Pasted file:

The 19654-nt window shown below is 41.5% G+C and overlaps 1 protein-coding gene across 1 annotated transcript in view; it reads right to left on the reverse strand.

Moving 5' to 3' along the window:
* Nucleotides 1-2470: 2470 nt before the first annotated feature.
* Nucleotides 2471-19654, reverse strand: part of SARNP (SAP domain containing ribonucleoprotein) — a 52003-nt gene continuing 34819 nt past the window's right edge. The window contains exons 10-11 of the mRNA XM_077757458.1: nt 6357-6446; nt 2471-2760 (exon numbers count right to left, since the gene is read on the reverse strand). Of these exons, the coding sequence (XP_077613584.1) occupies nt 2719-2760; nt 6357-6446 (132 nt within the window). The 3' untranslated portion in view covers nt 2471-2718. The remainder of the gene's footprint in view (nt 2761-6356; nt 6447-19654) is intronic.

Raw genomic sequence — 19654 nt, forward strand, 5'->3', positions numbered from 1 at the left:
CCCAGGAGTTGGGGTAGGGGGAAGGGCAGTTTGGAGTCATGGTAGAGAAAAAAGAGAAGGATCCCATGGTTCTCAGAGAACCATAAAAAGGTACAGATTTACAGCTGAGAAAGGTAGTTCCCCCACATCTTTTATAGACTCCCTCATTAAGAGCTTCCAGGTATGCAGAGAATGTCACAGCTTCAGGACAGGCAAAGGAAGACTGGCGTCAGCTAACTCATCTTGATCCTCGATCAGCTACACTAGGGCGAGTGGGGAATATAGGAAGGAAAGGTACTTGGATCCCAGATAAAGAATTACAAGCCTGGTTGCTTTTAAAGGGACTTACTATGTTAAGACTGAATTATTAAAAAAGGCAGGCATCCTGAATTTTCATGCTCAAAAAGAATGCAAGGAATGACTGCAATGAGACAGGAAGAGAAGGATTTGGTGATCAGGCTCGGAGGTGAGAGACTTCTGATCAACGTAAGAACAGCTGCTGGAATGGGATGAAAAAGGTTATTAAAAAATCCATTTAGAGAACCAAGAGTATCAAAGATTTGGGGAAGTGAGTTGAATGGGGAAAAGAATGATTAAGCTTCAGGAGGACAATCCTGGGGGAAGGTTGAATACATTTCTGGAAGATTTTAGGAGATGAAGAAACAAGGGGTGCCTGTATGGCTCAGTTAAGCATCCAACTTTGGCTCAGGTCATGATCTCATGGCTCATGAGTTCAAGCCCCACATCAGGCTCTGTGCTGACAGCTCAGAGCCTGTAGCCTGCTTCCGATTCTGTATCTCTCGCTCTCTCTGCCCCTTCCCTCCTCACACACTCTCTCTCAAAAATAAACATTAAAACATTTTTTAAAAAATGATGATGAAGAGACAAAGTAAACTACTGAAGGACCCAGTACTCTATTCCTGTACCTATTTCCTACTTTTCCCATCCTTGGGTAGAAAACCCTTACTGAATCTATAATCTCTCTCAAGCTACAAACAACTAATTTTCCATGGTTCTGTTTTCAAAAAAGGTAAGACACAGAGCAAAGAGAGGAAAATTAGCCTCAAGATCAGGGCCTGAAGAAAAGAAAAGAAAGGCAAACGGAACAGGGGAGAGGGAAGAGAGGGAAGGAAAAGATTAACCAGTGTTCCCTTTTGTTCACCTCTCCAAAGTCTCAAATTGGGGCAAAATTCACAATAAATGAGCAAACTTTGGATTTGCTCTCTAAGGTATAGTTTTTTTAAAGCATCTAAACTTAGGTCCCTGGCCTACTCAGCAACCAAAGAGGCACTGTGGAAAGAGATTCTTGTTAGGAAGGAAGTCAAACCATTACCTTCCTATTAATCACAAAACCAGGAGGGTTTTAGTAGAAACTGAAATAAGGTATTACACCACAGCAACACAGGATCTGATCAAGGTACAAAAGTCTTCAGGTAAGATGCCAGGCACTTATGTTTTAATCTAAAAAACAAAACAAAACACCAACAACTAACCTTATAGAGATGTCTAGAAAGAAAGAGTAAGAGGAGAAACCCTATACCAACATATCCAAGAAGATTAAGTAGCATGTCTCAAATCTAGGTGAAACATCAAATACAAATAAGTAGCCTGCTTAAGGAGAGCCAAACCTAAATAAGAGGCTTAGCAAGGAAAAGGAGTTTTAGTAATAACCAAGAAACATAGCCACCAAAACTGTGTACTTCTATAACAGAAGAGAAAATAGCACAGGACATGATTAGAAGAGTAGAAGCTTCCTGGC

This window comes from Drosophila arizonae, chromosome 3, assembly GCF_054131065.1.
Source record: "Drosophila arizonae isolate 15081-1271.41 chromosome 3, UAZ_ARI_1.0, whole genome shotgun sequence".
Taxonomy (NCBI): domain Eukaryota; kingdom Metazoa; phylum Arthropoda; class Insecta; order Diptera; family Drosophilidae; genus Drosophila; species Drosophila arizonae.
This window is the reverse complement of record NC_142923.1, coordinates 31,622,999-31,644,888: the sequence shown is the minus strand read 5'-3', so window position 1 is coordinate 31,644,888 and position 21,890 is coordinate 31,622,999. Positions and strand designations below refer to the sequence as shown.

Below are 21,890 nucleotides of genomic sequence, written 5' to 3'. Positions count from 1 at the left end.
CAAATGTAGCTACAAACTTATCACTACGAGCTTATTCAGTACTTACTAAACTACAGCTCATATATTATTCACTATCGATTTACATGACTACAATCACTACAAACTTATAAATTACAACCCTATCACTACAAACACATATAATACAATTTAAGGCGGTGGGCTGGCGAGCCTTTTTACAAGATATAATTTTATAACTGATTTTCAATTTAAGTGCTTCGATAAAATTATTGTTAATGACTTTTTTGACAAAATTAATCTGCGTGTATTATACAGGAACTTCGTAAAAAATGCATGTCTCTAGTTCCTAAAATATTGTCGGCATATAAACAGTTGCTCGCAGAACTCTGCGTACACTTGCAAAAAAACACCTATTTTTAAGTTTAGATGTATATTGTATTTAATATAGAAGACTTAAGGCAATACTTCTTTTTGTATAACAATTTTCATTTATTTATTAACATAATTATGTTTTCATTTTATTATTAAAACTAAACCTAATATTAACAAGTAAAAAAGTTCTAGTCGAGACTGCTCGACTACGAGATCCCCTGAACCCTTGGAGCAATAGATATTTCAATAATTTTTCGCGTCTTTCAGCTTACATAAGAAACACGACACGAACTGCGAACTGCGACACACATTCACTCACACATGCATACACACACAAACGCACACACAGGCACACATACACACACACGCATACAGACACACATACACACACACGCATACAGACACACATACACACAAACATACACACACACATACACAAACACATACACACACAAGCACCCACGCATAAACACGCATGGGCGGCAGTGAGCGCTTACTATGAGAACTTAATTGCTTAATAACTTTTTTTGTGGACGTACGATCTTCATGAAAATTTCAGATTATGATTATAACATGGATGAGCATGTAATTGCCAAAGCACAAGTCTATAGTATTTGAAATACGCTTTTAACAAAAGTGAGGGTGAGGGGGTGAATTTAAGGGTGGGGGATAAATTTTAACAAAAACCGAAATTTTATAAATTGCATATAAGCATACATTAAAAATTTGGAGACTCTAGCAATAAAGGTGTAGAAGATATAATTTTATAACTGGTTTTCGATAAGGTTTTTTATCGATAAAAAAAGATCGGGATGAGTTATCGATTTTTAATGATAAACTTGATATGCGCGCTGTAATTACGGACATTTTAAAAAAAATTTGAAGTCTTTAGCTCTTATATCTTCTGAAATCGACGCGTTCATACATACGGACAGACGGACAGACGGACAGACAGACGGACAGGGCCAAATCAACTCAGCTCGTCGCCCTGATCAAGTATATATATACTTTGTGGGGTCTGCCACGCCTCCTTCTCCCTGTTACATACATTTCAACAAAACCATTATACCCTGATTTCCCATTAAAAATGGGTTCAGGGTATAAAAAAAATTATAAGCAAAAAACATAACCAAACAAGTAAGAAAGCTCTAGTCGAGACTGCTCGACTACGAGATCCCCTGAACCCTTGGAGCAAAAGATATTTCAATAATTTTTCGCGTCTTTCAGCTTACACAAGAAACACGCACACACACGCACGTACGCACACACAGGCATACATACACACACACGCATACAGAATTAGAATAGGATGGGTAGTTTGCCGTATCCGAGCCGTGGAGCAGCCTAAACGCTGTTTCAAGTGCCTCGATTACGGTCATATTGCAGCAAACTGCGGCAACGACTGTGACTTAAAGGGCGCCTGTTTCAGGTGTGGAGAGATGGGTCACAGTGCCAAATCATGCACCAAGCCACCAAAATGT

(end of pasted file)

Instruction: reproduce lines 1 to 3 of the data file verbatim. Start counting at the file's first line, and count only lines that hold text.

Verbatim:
The 19654-nt window shown below is 41.5% G+C and overlaps 1 protein-coding gene across 1 annotated transcript in view; it reads right to left on the reverse strand.

Moving 5' to 3' along the window:
* Nucleotides 1-2470: 2470 nt before the first annotated feature.